Basil and Chive Flavored Homemade Butter

Basil and Chive Flavored Homemade Butter Recipe

Nope, this is not ice cream. I can't believe it's butter! This recipe is ultra simple; all you need is a food processor and heavy cream. I always make butter whenever I have leftover heavy whipping cream from making desserts (usually from making cake frosting).

The flavored butter can be used as a spread for sandwiches, in pasta or as a garnish for a juicy steak; the possibilities are endless. How you flavor the butter is up to you and what you have in your pantry. I had some sweet basil and garlic chives from my garden. You'll never waste your remaining cream again.

For the more traditional method, check out the tip section.


Yields: 1 cup

1 cup heavy whipping cream
4 cups sweet basil leaves
2 tablespoons garlic chives, finely snipped
1 teaspoon garlic powder
1/3 teaspoon green peppercorns, coarsely crushed
1 tablespoon agave nectar
1 tablespoon lemon juice
1/2 teaspoon fleur de sel de Guérande (or regular salt)


Blanch (dip for 15 seconds in boiling water then transfer in an ice bath) the basil, drain, then pat dry on a paper towel. Roughly chop.

Place the heavy cream in a food processor. Use the fastest speed to churn the butter. Pulse until the cream becomes buttery and creamy. Add the rest of the ingredients. Pulse one more time. Transfer to a butter crock (or a ramekin that you seal with plastic wrap) and chill it for at least 30 minutes before using. You can store this in the refrigerator up to 2-3 days.


I used this butter for my croquette sandwich.


Blanching the herbs will help maintain a bright green color.

Adding lemon juice prevents the herb from turning black. I heard on NPR that you could also add a pinch of ascorbic acid to keep herbs green.

I always make extra to vacuum-seal and store in the freezer for future use. Just place the extra in an ice-cube tray and freeze it. Transfer the ice-cubes 3 by 3 into bags with wax paper in between, then vacuum-seal and place back in the freezer. I think it's the best way to keep the same flavor without getting freezer burn. I keep them exactly the same way I would with extra pesto or meat tenderizer for poultry. You can store them up to 3 months.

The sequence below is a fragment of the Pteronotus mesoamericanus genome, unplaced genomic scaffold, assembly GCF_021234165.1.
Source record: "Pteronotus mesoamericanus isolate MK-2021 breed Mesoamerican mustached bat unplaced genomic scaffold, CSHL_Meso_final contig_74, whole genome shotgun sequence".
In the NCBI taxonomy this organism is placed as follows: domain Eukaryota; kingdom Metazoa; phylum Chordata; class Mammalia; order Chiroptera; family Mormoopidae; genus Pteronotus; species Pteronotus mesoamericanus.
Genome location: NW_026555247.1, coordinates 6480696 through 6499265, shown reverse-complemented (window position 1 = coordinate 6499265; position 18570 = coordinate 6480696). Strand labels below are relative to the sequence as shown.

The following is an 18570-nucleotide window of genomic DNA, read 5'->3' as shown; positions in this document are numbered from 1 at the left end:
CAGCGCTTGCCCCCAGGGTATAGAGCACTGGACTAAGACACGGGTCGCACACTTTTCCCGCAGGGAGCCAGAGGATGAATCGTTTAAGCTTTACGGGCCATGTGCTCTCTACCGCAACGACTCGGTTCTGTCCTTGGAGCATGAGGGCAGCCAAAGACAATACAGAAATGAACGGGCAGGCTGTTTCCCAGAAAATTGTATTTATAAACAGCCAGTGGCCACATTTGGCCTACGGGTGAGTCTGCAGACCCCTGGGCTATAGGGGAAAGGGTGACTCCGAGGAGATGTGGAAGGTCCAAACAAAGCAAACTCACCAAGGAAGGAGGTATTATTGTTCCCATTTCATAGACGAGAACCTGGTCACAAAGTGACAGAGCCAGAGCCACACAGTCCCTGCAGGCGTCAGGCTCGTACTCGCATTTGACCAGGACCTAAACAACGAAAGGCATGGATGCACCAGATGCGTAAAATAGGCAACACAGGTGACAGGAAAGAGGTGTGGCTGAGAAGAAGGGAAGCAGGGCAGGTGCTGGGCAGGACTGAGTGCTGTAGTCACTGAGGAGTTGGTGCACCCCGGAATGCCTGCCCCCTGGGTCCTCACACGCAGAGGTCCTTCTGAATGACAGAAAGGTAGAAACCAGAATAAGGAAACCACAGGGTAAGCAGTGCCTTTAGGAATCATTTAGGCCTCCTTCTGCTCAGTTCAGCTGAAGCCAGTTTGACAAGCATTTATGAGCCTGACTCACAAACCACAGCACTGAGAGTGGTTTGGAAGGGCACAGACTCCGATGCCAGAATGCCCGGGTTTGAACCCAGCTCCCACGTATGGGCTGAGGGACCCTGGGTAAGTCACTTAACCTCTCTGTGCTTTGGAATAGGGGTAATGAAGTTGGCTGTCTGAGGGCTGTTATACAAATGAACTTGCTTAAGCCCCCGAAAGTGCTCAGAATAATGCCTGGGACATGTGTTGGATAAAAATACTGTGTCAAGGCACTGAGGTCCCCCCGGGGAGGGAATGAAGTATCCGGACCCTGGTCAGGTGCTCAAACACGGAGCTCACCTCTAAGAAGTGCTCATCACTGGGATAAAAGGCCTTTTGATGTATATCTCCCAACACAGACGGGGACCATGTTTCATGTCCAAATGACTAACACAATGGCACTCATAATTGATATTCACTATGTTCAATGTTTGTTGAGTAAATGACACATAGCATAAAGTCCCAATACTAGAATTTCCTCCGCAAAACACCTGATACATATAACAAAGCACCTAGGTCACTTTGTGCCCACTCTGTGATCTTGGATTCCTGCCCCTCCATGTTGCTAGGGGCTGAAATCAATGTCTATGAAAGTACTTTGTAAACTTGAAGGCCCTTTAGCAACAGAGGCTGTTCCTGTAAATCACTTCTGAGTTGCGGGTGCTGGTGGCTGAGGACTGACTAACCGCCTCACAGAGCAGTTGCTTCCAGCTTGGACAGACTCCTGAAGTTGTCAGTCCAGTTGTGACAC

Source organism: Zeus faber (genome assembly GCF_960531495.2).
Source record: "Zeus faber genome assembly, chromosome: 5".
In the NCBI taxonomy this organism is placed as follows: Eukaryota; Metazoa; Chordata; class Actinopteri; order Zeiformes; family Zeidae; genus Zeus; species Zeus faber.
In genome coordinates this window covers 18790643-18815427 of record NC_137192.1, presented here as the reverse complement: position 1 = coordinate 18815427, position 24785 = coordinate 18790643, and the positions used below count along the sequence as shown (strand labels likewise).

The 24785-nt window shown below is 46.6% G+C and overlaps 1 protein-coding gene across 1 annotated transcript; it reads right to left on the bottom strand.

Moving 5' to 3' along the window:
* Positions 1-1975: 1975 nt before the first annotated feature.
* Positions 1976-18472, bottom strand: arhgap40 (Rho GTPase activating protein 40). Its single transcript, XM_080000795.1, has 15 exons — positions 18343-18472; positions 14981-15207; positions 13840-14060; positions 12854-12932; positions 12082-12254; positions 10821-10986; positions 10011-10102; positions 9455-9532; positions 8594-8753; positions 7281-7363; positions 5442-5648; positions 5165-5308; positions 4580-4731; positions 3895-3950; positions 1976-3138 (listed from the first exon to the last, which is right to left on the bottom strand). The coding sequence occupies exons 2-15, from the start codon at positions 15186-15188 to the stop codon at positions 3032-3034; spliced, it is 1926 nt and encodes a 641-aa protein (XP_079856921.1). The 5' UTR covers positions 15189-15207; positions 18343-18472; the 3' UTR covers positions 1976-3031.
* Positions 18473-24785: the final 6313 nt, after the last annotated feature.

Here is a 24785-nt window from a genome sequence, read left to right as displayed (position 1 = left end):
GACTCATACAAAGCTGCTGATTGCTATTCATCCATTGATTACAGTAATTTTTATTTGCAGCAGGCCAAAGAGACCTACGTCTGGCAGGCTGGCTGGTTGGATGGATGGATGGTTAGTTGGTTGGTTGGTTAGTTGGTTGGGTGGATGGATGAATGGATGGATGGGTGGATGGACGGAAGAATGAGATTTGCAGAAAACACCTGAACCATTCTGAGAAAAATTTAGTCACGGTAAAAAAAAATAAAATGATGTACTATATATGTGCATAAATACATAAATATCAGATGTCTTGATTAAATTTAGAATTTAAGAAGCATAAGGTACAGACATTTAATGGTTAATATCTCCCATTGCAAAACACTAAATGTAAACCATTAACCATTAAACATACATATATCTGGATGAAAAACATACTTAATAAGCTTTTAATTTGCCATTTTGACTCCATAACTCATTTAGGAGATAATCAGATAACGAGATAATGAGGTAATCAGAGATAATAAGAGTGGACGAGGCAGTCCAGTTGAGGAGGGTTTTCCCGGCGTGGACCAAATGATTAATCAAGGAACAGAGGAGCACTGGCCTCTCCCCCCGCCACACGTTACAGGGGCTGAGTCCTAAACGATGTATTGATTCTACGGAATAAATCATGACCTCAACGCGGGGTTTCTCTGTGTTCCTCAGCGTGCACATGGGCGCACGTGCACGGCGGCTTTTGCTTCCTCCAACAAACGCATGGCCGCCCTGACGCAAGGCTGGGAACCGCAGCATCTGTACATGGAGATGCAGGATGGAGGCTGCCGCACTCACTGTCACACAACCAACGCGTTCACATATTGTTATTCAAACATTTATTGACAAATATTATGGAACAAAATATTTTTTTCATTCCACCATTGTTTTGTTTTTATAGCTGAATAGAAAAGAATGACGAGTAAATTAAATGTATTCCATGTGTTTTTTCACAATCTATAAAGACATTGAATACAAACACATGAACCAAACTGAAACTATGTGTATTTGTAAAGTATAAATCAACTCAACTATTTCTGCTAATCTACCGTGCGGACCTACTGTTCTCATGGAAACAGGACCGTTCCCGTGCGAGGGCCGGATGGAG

When I was a kid, I visited a farm in Normandy where I learned how to make real, traditional butter. First, the cream should be raw (without stabilizers) and come from a grass-fed cow. You place a (clean) marble inside a sealable container like a cocktail shaker, and add the chilled heavy cream. - (In the olden days, the cream was placed in a sealed wooden bucket with a built-in centered beater) -. Cover and shake for about 10-20 minutes, until the there is cream forming and the marble is coated with cream as well. Strain the cream through a cheesecloth. Squeeze out as much liquid as possible. The excess liquid is buttermilk to add a complex tang flavor to your dishes (use it for making pancakes, waffles, a cold cucumber soup, Ranch salad dressing or vegenaise which is a vegetarian mayonnaise that I make, I'll post the recipe soon). Wash the butter through tap water until the water is clear to ensure a sweet taste; otherwise it'll turn sour. Press and remove as much liquid as possible. The butter will be naturally yellow and fragrant.Transfer into a butter bell and chill. You can store this butter for up to a week. You'll approximately get half the initial amount. Voilà!

Published By: Jacqueline Pham on July 29, 2009.


[-] Julia @ Mélanger - Guest-JuliaMlanger
Wow! I thought this was holy moly guacamole at first. How amazing that you learned how to make butter in Normandy. I often have left over cream and don't know what to do with it. So have to try this!

Julia @ Mélanger Website Link
[ Posted at 12:28 AM on 7/30/09 | Reply ]